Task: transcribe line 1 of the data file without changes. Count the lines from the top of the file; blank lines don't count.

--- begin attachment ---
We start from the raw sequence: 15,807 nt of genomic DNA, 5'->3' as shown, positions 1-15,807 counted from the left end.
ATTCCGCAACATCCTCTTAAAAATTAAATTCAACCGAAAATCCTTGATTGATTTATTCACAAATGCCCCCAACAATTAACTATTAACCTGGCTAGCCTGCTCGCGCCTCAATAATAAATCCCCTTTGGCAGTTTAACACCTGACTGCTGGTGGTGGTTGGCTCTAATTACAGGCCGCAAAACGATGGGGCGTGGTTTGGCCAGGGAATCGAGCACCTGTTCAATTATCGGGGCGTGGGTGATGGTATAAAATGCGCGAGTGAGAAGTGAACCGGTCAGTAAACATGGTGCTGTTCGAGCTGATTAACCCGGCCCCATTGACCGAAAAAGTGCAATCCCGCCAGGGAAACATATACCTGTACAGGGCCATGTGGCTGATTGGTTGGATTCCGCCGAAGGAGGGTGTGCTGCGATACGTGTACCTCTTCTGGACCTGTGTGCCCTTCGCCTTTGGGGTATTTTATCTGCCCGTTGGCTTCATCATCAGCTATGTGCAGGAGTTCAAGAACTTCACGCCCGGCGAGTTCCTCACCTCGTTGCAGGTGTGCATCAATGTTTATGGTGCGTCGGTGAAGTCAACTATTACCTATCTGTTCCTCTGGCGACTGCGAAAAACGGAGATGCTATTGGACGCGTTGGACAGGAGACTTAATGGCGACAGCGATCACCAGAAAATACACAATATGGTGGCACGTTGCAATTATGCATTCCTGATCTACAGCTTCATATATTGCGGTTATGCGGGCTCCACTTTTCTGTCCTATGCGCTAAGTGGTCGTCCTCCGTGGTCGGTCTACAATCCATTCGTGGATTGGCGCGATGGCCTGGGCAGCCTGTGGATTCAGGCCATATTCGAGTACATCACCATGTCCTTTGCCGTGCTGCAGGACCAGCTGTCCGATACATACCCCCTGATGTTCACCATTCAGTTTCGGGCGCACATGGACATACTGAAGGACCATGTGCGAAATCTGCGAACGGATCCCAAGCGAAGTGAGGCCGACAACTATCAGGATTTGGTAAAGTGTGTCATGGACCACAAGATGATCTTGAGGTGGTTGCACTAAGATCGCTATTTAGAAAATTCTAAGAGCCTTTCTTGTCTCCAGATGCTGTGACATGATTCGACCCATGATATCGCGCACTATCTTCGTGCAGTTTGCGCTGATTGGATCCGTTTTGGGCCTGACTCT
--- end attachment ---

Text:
We start from the raw sequence: 15,807 nt of genomic DNA, 5'->3' as shown, positions 1-15,807 counted from the left end.